Many older adults that have problems chewing or use multiple swallows to swallow one bite, pocket food, or cough frequently during meals are referred to a speech language pathologist for evaluation. In many cases, the speech therapist will recommend a modified diet for a period of time to help improve or maintain the nutritional status of the patient while their ability to swallow improves.
As a speech language pathologist, one of the questions I get all the time is, “When can I return to a normal diet?”
So, my first initiative is to find out what's happening with you. Why do you need to be on this modified diet? And if you do, I'm going to recommend the least restrictive one possible. If you're on a puree diet now, I'm going to take deliberate steps to move you as far towards a regular diet as I am able. For us to get you to that regular diet, we may need to do some exercises together. We may need to teach you some tricks on how to swallow differently than you did before. For example, you may benefit from working the muscles involved in swallowing, like your cheeks, tongue, and lips. In this case, tongue exercises might be helpful. More specifically, tongue-strengthening exercises that help you formulate the food inside your mouth and move it into your pharynx.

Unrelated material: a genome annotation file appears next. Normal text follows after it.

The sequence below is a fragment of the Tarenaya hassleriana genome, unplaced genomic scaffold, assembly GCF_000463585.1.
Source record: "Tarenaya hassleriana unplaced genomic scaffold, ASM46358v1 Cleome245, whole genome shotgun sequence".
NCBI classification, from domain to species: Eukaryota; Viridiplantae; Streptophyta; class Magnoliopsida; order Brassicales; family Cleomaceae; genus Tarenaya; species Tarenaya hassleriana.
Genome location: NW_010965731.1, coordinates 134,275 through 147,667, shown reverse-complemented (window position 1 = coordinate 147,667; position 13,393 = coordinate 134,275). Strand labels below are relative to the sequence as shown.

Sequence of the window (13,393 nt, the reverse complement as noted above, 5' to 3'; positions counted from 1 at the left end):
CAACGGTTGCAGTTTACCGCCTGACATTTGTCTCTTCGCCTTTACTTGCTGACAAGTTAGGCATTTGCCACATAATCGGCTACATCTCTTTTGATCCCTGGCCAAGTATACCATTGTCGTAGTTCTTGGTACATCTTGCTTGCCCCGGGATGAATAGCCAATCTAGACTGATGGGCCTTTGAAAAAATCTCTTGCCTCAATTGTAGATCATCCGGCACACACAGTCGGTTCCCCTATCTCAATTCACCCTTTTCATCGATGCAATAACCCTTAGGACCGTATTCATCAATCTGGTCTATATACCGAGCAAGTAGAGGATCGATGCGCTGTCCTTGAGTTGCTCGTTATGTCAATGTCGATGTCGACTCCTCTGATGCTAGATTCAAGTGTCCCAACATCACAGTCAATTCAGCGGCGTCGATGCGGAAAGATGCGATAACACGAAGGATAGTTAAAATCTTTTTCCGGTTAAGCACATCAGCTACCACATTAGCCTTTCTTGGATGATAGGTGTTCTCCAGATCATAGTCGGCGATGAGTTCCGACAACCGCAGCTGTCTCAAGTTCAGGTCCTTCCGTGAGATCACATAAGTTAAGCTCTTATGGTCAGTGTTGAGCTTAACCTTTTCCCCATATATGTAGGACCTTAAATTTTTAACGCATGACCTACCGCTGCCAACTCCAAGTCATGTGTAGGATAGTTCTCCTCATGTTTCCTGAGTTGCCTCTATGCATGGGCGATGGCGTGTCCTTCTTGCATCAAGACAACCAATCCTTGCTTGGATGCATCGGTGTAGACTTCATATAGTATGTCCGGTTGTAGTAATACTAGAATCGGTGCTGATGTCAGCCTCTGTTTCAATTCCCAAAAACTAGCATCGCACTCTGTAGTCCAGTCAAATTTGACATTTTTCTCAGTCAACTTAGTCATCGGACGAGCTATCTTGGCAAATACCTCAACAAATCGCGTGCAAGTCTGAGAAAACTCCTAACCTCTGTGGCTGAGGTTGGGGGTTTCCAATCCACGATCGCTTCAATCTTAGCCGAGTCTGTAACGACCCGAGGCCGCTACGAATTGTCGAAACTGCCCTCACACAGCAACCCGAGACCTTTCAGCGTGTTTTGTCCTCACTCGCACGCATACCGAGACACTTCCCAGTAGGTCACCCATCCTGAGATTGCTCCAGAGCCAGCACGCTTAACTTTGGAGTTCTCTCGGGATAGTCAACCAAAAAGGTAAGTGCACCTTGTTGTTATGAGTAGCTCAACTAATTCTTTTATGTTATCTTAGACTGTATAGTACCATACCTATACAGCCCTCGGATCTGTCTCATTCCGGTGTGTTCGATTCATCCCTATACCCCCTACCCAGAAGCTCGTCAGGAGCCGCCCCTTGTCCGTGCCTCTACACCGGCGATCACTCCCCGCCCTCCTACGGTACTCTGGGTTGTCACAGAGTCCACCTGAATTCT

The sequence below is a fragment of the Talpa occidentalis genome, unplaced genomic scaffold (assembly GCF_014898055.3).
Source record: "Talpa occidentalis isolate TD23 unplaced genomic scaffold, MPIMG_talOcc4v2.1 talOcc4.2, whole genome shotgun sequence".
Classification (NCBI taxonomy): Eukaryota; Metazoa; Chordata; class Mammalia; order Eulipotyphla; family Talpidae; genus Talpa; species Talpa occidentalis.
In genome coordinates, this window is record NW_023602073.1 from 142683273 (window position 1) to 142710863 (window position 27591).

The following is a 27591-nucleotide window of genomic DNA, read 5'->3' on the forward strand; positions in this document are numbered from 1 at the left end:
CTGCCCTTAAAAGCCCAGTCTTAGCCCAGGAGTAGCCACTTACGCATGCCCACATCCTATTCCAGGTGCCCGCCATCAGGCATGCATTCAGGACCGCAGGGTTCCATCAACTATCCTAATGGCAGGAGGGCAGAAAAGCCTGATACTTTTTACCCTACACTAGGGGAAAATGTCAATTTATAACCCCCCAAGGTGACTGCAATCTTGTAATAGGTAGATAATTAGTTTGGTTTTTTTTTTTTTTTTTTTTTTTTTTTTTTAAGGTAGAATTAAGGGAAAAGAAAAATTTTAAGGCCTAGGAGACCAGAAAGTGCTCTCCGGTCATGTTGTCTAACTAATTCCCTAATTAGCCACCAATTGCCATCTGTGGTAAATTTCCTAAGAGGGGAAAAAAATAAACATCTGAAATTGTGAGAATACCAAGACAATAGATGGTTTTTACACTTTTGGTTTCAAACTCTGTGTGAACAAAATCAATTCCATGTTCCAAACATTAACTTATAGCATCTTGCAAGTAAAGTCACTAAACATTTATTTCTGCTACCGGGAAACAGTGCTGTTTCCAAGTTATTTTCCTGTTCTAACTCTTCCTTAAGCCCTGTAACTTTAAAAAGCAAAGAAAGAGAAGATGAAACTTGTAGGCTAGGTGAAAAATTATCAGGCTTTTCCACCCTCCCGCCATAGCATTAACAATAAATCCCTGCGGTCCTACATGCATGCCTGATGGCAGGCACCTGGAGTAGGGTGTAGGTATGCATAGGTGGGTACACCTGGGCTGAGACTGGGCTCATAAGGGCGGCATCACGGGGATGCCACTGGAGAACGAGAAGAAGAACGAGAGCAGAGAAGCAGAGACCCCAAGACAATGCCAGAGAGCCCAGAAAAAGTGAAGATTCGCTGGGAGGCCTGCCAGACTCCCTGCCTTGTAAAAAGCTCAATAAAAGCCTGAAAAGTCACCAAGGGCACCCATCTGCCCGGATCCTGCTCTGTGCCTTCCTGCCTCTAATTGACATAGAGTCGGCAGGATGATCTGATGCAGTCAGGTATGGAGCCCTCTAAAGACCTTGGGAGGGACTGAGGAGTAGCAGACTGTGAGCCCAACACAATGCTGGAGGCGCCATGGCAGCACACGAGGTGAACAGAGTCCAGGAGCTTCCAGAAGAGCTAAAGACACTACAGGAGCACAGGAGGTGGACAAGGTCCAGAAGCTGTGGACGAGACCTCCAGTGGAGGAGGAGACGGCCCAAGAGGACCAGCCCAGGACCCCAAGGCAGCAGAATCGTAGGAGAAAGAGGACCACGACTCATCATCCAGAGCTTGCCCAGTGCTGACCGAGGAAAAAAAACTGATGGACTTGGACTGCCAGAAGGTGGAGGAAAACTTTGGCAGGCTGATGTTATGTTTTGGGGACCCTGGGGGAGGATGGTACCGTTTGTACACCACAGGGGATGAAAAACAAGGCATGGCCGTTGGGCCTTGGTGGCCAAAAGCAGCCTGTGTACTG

The reason why these types of exercises are important is that your swallow is a complicated process. It involves a lot of muscles, nerves and structures working closely together to produce a desired outcome. Then, in the end, hopefully we've gotten you to the least restrictive diet, a diet that has the least impact on your life as possible.